The Poetry Society of America is honored to announce that Robert Bly is the 2013 recipient of the organization’s highest award, the Frost Medal, presented annually for “distinguished lifetime achievement in poetry.” Previous winners of this award include Wallace Stevens, Marianne Moore, Gwendolyn Brooks, Allen Ginsberg, Lucille Clifton, Charles Simic, and Marilyn Nelson who was the 2012 recipient.
Robert Bly was born in western Minnesota in 1926 to parents of Norwegian ancestry. After two years in the Navy, he received his BA from Harvard University and his MA from the University of Iowa. Following his time in Iowa, he traveled to Norway to translate Norwegian poetry on a Fulbright grant. In Norway he discovered several Latin American and European poets previously underexposed to North American audiences. As the editor of The Fifties (later The Sixties and The Seventies and so forth), Bly introduced North American readers to the riches of European and Latin American poetry. In 1962, he published his first book of poetry, the first of over thirty books of poetry to date, including Talking Into the Ear of a Donkey (2011); Reaching Out to the World: New and Selected Prose Poems (2009); My Sentence Was a Thousand Years of Joy (2006); The Night Abraham Called to the Stars (2001); Snowbanks North of the House (1999); Loving a Woman in Two Worlds (1987); This Body is Made of Camphor and Gopherwood (1977); and The Light Around the Body (1967), which won the National Book Award. In 1966 he co-founded American Writers Against the Vietnam War and emerged as a major voice against the war. Outside of poetry circles, Bly is probably best known for his international bestseller Iron John: A Book About Men and his ongoing leadership in the mythopoetic men’s movement. Among his honors are the Tranströmer Poetry Prize in Sweden, and Guggenheim, Rockefeller, and National Endowment for the Arts Fellowships. He lives in Minneapolis with his wife Ruth.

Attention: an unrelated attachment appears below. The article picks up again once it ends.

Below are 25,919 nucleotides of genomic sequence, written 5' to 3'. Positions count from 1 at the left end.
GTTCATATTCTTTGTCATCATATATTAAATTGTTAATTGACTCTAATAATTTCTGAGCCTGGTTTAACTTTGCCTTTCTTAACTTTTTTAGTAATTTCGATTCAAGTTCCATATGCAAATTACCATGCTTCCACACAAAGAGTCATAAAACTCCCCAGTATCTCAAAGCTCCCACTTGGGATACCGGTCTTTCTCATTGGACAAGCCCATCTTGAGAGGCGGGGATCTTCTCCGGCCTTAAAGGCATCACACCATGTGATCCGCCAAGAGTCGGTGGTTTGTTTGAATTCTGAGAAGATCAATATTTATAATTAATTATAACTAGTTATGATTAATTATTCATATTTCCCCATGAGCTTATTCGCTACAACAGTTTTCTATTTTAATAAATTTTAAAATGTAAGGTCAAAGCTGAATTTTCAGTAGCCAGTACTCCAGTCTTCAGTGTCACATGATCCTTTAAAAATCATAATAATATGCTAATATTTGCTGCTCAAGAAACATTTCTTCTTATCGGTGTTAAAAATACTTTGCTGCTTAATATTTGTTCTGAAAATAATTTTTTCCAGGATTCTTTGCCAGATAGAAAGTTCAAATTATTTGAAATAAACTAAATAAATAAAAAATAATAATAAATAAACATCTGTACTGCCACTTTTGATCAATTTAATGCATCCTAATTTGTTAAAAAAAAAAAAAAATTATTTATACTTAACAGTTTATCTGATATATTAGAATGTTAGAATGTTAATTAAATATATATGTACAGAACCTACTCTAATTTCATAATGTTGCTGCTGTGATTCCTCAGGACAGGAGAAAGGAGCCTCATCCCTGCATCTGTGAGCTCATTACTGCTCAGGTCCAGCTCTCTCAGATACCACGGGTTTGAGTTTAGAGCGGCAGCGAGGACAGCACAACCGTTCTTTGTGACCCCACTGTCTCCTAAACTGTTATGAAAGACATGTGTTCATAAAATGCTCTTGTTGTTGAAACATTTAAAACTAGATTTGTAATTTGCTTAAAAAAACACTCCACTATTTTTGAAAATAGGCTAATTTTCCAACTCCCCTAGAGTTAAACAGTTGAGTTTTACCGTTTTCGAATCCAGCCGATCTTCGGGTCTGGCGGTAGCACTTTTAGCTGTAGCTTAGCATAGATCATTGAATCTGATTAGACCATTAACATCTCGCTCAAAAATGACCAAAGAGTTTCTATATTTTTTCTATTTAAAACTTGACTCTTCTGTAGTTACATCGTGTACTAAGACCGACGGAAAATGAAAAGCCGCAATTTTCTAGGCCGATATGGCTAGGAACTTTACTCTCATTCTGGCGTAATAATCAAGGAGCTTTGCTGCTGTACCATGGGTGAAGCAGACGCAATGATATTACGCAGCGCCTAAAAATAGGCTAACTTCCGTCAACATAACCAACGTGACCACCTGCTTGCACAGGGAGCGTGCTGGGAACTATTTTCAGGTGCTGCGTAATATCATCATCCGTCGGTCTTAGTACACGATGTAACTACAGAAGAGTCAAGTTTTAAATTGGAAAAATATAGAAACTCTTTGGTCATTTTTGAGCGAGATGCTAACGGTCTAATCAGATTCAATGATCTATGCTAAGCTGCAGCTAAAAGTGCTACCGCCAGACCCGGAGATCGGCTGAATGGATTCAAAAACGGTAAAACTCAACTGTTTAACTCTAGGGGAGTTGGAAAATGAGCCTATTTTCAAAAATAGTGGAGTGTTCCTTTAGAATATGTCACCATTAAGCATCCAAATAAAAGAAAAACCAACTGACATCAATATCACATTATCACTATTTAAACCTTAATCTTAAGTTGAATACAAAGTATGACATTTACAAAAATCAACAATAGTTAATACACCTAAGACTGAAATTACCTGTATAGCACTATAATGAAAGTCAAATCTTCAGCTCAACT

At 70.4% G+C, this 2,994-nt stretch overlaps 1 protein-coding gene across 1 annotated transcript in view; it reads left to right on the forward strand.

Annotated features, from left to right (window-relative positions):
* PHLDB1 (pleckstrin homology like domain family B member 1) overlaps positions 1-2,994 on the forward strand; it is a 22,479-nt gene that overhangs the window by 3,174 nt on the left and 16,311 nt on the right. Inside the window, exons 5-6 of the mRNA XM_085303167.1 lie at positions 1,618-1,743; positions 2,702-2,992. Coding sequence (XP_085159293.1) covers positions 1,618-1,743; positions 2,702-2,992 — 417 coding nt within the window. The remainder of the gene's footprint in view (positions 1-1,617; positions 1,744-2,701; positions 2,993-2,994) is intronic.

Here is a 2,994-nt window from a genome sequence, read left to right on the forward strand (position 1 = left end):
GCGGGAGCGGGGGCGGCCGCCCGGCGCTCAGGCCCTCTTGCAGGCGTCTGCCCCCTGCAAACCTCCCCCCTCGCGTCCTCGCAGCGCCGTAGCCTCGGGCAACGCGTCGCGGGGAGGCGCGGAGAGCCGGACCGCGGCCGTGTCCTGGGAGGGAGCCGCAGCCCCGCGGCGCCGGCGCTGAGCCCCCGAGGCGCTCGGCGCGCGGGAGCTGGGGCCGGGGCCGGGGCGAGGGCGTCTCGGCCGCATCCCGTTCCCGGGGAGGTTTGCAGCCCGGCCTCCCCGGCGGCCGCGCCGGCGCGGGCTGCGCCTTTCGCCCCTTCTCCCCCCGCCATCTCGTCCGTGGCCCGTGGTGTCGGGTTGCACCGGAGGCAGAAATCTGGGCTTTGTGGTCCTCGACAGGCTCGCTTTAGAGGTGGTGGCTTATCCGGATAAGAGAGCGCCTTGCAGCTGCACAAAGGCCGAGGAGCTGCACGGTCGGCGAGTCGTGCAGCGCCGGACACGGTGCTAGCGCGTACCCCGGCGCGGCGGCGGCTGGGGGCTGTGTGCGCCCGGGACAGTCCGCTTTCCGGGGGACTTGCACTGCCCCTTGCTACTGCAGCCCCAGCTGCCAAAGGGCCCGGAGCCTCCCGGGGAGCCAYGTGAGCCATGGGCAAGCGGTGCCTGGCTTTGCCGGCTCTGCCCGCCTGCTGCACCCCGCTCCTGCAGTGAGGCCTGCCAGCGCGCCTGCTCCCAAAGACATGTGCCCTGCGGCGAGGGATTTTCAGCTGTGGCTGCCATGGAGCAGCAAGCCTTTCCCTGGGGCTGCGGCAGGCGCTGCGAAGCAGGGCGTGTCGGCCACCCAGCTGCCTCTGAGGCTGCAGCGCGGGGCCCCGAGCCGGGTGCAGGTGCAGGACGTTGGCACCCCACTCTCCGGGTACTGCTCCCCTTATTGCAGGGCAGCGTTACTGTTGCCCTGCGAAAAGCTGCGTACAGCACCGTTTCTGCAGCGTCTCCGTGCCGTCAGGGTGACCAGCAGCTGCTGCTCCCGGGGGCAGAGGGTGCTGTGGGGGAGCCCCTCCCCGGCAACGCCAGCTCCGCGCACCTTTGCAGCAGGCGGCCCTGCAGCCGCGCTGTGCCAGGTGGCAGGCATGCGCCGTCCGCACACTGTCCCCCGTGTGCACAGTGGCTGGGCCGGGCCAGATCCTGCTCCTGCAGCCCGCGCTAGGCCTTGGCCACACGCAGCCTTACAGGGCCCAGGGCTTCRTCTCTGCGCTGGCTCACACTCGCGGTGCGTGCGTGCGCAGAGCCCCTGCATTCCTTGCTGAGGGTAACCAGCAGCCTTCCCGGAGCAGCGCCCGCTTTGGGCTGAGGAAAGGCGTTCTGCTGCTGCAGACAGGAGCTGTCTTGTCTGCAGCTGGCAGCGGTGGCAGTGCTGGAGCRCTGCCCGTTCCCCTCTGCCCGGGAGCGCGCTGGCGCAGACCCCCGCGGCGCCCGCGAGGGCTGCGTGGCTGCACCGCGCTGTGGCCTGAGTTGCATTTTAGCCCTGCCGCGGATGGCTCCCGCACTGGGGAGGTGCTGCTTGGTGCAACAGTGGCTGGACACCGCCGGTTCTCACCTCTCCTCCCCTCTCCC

Keeping Our Small Boat Afloat
So many blessings have been given to us
During the first distribution of light, that we are
Admired in a thousand galaxies for our grief.
Don’t expect us to appreciate creation or to
Avoid mistakes. Each of us is a latecomer
To the earth, picking up wood for the fire.
Every night another beam of light slips out
From the oyster’s closed eye. So don’t give up hope
That the door of mercy may still be open.
Seth and Shem, tell me, are you still grieving
Over the spark of light that descended with no
Defender near into the Egypt of Mary’s womb?
It’s hard to grasp how much generosity
Is involved in letting us go on breathing,
When we contribute nothing valuable but our grief.
Each of us deserves to be forgiven, if only for
Our persistence in keeping our small boat afloat
When so many have gone down in the storm.